Norway exports record as natural gas prices surge
Norway’s exports reached a record in July, driven mainly by natural gas prices that have soared since Russia’s invasion of Ukraine.
The Scandinavian country’s statistics agency announced that Norwegian exports reached 229 billion kroner (€23.2 billion) last month, 0.4% higher than the previous record set in March this year.
Norway’s trade surplus of 153.2 billion kroner (€15.5 billion) also was the highest on record.
Norway, a major producer of offshore oil and gas, has seen energy exports surge as European countries scramble to find alternatives to Russian energy in response to Moscow’s invasion of Ukraine.
Since the invasion, the EU has approved bans on Russian coal and most oil to take effect later this year, but it did not include Russian natural gas because the 27-nation bloc depends on gas to power factories, generate electricity and heat homes.
However, Russian President Vladimir Putin has restricted gas exports to pressure the bloc into reducing its sanctions over the war in Ukraine or to push other political aims. The EU has been left scrambling to fill gas storage ahead of the winter when demand rises and utility companies draw down their reserves to keep homes warm and power plants running.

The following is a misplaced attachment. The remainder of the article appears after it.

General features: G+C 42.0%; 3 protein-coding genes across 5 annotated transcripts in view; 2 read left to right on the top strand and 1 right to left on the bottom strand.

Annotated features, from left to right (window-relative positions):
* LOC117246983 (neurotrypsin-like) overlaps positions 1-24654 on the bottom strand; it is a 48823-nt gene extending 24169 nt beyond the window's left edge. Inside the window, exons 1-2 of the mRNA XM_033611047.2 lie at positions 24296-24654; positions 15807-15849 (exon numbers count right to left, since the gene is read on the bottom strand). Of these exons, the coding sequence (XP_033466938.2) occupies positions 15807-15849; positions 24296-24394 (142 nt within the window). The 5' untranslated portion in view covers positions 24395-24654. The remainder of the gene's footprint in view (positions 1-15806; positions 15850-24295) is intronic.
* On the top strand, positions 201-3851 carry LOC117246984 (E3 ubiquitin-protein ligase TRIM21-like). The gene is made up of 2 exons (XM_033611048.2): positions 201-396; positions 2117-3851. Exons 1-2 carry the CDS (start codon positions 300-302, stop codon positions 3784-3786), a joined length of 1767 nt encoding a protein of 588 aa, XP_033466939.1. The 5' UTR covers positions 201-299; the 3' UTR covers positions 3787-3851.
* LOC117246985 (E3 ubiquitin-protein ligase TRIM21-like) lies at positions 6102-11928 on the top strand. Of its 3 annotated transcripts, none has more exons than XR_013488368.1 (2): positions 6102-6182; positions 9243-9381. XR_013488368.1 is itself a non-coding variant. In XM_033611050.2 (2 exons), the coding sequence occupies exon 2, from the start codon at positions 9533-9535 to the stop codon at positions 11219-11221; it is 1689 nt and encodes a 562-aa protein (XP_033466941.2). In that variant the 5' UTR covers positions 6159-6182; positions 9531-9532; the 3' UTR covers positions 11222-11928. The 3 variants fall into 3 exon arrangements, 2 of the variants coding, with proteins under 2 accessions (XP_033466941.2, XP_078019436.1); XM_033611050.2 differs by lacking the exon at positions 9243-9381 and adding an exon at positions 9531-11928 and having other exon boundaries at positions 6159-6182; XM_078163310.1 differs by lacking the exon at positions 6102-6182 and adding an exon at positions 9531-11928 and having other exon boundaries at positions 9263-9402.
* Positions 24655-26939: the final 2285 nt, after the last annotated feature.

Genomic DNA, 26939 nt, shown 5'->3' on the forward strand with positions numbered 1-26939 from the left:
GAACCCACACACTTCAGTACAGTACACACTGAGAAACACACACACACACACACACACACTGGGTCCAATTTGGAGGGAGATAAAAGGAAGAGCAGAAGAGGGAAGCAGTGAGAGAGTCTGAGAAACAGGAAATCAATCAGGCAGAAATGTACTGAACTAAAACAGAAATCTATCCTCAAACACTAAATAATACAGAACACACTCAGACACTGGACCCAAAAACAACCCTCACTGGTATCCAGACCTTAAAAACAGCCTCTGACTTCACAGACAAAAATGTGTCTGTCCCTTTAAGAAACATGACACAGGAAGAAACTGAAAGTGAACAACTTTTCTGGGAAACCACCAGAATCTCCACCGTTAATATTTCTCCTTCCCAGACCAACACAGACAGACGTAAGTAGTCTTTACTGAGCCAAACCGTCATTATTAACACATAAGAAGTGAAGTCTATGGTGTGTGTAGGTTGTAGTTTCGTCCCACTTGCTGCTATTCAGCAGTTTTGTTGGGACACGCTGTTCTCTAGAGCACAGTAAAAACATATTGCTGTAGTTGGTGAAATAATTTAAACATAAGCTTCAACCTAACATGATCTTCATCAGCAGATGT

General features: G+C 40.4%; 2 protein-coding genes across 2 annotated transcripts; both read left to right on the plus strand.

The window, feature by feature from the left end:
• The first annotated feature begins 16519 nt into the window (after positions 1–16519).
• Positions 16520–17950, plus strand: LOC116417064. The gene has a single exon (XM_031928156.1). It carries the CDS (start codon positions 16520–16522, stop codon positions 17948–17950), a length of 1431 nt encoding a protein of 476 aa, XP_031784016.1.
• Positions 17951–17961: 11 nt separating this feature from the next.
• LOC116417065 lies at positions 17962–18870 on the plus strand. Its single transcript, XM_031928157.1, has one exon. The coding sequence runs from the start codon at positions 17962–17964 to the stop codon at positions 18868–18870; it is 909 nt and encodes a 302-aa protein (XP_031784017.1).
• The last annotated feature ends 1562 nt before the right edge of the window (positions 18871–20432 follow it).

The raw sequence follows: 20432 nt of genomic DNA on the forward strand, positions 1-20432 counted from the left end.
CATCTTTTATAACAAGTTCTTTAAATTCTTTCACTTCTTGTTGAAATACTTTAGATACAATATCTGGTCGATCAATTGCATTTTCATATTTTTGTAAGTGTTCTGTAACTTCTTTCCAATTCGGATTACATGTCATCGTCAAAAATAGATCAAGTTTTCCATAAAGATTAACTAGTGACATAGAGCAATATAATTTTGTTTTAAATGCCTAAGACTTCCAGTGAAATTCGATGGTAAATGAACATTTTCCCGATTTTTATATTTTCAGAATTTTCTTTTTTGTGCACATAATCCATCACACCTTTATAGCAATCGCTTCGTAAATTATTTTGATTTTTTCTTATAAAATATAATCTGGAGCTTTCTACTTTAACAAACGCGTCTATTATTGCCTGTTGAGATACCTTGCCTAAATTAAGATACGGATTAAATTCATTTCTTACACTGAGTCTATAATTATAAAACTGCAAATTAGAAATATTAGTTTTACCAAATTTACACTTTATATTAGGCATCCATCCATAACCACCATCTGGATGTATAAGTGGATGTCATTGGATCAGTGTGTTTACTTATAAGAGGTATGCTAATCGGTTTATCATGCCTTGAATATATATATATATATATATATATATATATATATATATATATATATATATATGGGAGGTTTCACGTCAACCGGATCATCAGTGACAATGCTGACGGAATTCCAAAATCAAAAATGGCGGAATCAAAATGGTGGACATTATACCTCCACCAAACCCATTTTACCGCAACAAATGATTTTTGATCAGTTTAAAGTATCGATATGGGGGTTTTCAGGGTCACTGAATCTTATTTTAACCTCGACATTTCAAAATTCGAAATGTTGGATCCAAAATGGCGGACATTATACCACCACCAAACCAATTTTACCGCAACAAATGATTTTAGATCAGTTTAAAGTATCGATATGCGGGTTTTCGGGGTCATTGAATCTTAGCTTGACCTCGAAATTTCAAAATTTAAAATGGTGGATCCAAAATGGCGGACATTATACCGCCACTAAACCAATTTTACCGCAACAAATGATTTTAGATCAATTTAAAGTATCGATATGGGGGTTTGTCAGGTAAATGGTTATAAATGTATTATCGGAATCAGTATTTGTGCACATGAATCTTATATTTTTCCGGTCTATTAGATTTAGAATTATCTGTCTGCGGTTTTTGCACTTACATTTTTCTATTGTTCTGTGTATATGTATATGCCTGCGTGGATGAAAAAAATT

Statistics Norway said natural gas exports reached 128 billion kroner (€12.97 billion) in July, more than four times higher than in the same month last year.
Jon Olav Roerhus, senior adviser for external trade at Statistics Norway, said reductions in Russian gas deliveries to Europe through the Nord Stream 1 pipeline contributed to soaring gas prices last month, which were “the main reason for the exceptionally high export value we are now experiencing.”
At a one-day meeting of the five Nordic leaders in Oslo on Monday, Danish Prime Minister Mette Frederiksen said: “We must phase out Russian gas as soon as possible.” She said Europe is “facing a challenging fall.”
Norwegian Prime Minister Jonas Gahr Støre said the Nordic countries also should focus on renewable energies, including wind and solar.
“We all struggle with increased energy prices,” said Gahr Støre, whose country and Iceland are not EU members.
“As we enter the cold winter, our populations have to understand what is at stake,” Finnish Prime Minister Sanna Marin.
Higher fish and metals exports also contributed to Norway’s surge in exports.